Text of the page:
The two pertinent additions to Title 28, § 1334 and § 1293, are not effective until April 1, 1984; however, a transition provision of the Bankruptcy Reform Act vests the district courts and courts of appeals with the appellate authority they will have after April 1, 1984. Section 405(c)(2) of the Bankruptcy Reform Act of 1978, 11 U.S.C.A.App. at 137.
The parties relied on 28 U.S.C. § 1291 as a source of appellate jurisdiction. We do not consider whether the district court's decision was "final" within the meaning of § 1291, because we construe the 1978 Amendments as providing a comprehensive and exclusive schema for jurisdiction of bankruptcy appeals.
The district court reviewed the bankruptcy court's decision without commenting on the distinction made in 28 U.S.C. § 1334 between final and interlocutory orders. The bankruptcy court had denied all relief sought in the adversary proceeding, and therefore the bankruptcy court's disposition was final for the purposes of § 1334(a). Once the district court's jurisdiction under § 1334(a) is established, our jurisdiction under § 1293(b) would seem to follow. The bankruptcy court had rendered a final decision, and the judgment of the district court conclusively determined the question presented by this appeal and awarded possession of the property to Hughes. The judgment of the district court certainly was final in the sense that nothing remained for the district court to do. In addition, reversal of its judgment "would be preclusive of any further litigation on the relevant cause of action," Cox Broadcasting Corp. v. Cohn, 420 U.S. 469, 482-83, 95 S.Ct. 1029, 1039-40, 43 L.Ed.2d 328 (1975). Under these circumstances, we conclude that the finality requirement of § 1293(b) is satisfied notwithstanding the remand to the bankruptcy court for an accounting.
This interpretation of § 1293(b) is arguably supported by analogy to the traditional interpretation of 28 U.S.C. § 1257, which authorizes Supreme Court review of final judgments or decrees of state courts. Whether the cases interpreting § 1257 should be treated as relevant in determining the proper meaning of § 1293(b) is open to question. Certainly, the institutional considerations and significance of the final judgment rule in the context of the review of state court judgments are markedly different than the considerations pertinent to the review of appeals from the district court's exercise of its appellate jurisdiction over bankruptcy appeals. We leave to another day, however, a more complete discussion of the possible relationship between 28 U.S.C. § 1293(b) and § 1257. Employing the "pragmatic approach" of Cox Broadcasting Corp. v. Cohn, 420 U.S. 469, 486, 95 S.Ct. 1029, 1041, 43 L.Ed.2d 328 (1975), and Radio Station WOW v. Johnson, 326 U.S. 120, 65 S.Ct. 1475, 89 L.Ed. 2092 (1945), two leading cases interpreting and applying § 1257, we will consider the decision of the district court a final judgment for the purposes of § 1293(b).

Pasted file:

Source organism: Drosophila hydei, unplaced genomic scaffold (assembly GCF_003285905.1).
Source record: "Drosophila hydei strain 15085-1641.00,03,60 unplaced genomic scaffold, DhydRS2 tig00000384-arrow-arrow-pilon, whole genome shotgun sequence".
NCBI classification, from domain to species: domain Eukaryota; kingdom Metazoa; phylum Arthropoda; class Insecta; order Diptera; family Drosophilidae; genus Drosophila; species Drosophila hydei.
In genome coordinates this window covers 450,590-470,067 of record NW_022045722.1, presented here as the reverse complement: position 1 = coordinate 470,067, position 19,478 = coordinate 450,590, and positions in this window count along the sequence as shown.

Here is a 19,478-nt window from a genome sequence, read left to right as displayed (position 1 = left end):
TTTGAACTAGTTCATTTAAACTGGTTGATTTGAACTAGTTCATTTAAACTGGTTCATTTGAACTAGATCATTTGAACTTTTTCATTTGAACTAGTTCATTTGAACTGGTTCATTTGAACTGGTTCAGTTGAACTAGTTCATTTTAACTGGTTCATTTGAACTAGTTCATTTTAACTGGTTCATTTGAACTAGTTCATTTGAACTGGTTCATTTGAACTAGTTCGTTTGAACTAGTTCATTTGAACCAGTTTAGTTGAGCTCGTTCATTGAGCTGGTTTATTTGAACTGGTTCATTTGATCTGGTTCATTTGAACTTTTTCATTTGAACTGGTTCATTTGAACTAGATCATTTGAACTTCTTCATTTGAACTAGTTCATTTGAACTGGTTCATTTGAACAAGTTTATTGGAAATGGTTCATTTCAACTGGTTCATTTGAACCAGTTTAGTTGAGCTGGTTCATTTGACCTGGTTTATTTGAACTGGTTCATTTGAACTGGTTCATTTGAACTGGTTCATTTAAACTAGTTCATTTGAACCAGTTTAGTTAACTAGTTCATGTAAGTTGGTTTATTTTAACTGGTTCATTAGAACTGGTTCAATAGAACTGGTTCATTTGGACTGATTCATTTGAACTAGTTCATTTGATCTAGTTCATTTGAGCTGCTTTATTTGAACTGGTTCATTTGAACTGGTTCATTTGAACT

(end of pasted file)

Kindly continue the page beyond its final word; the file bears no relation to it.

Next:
The Court in Cox Broadcasting relied in part on the fact that "the litigation could be terminated by our decision on the merits." 420 U.S. at 486, 95 S.Ct. at 1041. In Radio Station WOW, the Court noted that
a judgment directing immediate delivery of physical property is reviewable and is to be deemed dissociated from a provision for an accounting even though that is decreed in the same order. In effect, such a controversy is a multiple litigation allowing review of the adjudication which is concluded because it is independent of, and unaffected by, another litigation with which it happens to be entangled.
326 U.S. at 126, 65 S.Ct. at 1479.
We now address the standard of review that we must apply to the decision of the district court. As an appellate court twice removed from the primary tribunal, we review both the factual and the legal determinations of the district court for error. The district court does not sit as a finder of facts in evaluating them as a court of review, and therefore its evaluation of the evidence is not shielded by the "clearly erroneous" standard of Fed.R.Civ.P. 52(a), which applies only to a trial court sitting as a fact finder. We are in as good a position as the district court to review the findings of the bankruptcy court, so we review the bankruptcy court's findings by the standards the district court should employ, to determine whether the district court erred in its review. To the extent the parties challenge the choice, interpretation, or application of legal precepts, we always employ the fullest scope of review: we examine the decision of the court from which the appeal is taken for error, and the legal determinations of the district court as a reviewing tribunal are not shielded by any presumption of correctness.